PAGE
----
Good morning, Netizens...
Smile, you're on candid camera!
The Spokane Police Department recently installed several surveillance cameras similar to the one in this picture, purportedly to monitor the activities of people in Riverfront Park over the Fourth of July celebration. It is not entirely clear from what little has been said about the cameras whether they will be taken down once they have been used for the Fourth of July, or whether they will remain in service for the foreseeable future.
The question that remains is how legal is it to use cameras such as these to monitor the activities of citizens without a search warrant? Like most arguments of this kind, there are two sides to the issue.
The police maintain that use of such cameras are both a strong crime deterrent. In Dallas, Texas, for example, when cameras were installed in a high-crime area of downtown, crime in Dallas' business district was reduced by 28% in their first year, according to the Austin, Texas Statesman. Several other examples are readily available of similar camera installations, and in each case, considerable crime prevention numbers are used to justify their use.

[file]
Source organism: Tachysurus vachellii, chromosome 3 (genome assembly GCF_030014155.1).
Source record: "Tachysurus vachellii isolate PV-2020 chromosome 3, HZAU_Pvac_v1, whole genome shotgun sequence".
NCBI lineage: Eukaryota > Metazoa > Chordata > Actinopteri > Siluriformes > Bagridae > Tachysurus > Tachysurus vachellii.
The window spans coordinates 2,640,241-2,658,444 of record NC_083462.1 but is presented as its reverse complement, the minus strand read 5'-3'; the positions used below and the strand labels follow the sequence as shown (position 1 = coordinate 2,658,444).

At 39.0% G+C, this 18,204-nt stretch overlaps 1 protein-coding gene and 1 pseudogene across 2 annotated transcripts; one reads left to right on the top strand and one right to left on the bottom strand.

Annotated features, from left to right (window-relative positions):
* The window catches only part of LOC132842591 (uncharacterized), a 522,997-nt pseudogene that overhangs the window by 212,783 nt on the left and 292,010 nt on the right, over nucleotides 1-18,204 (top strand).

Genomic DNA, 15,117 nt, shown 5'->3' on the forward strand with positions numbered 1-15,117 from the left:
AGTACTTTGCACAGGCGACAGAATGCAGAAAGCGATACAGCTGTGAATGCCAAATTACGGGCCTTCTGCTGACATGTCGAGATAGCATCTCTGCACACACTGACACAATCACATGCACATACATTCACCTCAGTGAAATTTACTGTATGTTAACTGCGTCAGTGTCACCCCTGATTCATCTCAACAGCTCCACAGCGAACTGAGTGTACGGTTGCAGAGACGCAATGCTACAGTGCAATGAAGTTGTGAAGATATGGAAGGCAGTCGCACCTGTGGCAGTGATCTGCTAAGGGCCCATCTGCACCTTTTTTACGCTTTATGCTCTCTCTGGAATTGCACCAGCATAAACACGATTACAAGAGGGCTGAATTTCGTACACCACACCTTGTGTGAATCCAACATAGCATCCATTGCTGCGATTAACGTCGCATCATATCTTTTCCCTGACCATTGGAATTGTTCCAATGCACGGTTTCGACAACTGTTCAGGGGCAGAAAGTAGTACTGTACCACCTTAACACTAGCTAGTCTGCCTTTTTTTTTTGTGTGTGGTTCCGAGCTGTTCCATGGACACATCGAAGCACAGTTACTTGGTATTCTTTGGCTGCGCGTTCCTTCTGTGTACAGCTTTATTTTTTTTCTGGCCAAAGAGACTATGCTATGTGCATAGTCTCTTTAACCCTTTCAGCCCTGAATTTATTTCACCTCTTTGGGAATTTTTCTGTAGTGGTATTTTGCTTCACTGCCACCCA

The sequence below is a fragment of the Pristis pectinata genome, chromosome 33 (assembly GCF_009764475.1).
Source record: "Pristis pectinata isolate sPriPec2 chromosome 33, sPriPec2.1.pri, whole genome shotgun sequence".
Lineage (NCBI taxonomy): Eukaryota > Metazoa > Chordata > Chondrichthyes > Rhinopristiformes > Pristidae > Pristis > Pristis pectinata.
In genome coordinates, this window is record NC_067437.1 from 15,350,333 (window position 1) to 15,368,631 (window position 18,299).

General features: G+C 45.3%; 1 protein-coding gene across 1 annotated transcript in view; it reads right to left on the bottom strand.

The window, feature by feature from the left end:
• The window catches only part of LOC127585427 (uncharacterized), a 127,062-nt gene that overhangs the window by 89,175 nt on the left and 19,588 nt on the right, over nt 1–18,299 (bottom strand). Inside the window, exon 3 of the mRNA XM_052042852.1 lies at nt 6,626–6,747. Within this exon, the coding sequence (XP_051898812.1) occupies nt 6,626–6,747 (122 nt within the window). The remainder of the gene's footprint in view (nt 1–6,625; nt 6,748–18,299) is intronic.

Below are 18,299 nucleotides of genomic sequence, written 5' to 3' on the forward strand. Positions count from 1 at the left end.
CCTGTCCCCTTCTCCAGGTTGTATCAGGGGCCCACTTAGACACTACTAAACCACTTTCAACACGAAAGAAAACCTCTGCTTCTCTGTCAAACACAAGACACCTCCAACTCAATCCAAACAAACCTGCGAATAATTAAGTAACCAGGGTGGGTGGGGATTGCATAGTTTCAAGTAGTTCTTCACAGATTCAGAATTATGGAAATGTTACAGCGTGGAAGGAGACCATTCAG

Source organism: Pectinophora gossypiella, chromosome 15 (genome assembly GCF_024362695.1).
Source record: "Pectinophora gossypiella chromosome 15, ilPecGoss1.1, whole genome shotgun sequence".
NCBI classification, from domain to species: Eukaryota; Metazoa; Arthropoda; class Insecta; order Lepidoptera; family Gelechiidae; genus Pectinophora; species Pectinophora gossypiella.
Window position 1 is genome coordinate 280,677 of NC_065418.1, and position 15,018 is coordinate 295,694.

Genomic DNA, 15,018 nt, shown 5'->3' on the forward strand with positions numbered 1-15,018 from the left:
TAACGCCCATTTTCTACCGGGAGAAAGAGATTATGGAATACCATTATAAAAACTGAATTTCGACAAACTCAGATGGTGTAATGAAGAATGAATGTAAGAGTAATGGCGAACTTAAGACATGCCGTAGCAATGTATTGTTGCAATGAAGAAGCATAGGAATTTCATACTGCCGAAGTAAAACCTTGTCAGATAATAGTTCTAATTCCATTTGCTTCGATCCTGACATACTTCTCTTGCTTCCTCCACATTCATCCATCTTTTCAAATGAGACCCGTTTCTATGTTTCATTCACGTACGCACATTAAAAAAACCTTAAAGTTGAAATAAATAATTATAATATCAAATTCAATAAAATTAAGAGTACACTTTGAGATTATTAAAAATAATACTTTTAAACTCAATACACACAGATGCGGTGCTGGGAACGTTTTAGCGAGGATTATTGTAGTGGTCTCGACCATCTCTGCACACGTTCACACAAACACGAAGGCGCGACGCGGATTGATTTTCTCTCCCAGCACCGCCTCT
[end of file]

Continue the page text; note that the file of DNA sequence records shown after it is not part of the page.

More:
On the other hand, the ACLU position papers state emphatically the use of surveillance cameras is a violation of civil liberties, particularly when the cameras are abused. According to one ACLU paper, cameras are more frequently used for leering at attractive women on the street than preventing crime. We had an occurrence of that taking place here in Spokane, involving cameras installed in the U.S. Court House being used for spying on women in a nearby apartment complex.
The question remains thus: are surveillance cameras a violation of our civil liberties or should they be allowed as a deterrent against criminal activity?